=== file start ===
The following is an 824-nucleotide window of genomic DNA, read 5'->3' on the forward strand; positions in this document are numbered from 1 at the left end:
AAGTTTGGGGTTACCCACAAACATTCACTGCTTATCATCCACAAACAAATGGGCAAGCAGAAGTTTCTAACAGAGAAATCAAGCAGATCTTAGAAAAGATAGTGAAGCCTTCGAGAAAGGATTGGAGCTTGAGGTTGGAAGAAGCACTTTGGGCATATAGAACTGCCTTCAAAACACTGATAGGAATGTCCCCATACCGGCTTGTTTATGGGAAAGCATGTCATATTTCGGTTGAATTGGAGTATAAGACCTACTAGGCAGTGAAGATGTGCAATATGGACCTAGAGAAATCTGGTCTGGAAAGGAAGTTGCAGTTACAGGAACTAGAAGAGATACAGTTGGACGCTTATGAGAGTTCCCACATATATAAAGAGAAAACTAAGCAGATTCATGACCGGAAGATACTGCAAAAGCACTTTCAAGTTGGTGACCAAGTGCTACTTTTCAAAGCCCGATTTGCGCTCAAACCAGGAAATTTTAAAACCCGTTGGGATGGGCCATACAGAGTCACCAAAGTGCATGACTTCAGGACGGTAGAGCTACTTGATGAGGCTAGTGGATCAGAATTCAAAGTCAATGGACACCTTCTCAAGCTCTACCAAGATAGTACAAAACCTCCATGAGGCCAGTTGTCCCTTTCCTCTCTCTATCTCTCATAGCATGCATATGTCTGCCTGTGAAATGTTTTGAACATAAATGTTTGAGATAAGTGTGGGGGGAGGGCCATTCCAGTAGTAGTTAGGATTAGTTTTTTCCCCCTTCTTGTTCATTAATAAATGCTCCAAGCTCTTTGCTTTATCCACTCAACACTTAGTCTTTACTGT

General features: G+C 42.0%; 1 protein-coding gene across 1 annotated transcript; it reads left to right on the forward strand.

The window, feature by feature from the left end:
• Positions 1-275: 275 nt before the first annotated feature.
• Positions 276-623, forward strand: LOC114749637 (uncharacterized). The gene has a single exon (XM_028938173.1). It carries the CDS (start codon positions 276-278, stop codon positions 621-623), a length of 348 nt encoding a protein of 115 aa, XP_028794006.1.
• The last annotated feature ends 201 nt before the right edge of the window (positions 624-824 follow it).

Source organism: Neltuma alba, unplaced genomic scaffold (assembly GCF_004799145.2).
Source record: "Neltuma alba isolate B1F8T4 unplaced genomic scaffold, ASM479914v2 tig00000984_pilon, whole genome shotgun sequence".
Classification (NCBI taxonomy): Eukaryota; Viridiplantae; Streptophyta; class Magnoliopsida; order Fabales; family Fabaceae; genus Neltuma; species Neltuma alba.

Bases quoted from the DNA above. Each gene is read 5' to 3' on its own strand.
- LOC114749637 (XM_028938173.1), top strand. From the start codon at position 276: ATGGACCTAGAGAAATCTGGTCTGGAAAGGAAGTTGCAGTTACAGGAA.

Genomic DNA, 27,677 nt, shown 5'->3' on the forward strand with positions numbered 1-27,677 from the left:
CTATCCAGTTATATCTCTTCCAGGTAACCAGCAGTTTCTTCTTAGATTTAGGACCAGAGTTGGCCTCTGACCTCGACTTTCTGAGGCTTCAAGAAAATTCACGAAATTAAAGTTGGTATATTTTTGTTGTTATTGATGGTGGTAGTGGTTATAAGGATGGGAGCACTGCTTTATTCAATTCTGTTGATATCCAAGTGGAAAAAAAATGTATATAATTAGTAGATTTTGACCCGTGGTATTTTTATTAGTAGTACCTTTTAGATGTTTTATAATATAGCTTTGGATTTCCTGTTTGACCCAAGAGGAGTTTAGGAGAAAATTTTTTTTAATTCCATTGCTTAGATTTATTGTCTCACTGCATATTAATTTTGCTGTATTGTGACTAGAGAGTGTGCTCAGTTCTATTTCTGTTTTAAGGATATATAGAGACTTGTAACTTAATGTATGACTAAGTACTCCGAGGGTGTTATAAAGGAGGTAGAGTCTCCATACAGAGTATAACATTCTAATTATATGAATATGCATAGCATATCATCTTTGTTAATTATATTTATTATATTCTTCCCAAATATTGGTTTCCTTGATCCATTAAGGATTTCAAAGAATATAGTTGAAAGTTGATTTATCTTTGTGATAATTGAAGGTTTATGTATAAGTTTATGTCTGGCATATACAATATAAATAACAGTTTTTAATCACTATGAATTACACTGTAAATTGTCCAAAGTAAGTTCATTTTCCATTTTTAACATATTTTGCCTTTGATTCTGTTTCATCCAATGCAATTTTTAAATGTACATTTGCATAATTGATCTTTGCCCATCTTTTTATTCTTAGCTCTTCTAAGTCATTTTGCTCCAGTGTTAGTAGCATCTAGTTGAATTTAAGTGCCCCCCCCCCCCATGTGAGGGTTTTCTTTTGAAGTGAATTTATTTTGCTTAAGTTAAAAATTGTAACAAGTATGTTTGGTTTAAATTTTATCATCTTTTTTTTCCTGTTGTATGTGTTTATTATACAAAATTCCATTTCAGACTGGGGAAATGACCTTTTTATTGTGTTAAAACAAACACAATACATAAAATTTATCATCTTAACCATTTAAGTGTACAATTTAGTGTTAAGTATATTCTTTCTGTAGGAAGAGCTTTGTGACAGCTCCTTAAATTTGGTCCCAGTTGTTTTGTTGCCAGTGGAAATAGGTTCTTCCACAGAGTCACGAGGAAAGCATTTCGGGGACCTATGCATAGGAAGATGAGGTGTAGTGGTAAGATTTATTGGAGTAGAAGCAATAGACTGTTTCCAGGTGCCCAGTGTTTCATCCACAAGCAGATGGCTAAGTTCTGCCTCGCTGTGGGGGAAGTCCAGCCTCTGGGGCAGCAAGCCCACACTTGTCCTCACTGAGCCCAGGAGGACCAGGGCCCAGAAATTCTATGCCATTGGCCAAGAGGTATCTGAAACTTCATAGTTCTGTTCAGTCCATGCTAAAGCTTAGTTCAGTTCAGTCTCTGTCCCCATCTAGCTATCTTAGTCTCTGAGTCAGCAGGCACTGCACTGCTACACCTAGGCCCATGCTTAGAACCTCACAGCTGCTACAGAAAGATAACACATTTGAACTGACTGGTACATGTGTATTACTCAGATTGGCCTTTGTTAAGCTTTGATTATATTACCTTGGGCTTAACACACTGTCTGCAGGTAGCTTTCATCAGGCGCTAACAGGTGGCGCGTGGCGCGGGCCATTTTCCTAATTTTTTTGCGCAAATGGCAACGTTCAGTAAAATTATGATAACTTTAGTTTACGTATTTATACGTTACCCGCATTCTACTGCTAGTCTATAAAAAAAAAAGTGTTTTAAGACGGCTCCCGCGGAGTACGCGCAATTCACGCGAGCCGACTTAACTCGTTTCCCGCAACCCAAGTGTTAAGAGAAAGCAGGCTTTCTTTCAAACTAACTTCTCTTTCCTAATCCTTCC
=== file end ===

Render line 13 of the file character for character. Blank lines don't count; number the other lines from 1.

Genomic DNA, 27,677 nt, shown 5'->3' on the forward strand with positions numbered 1-27,677 from the left: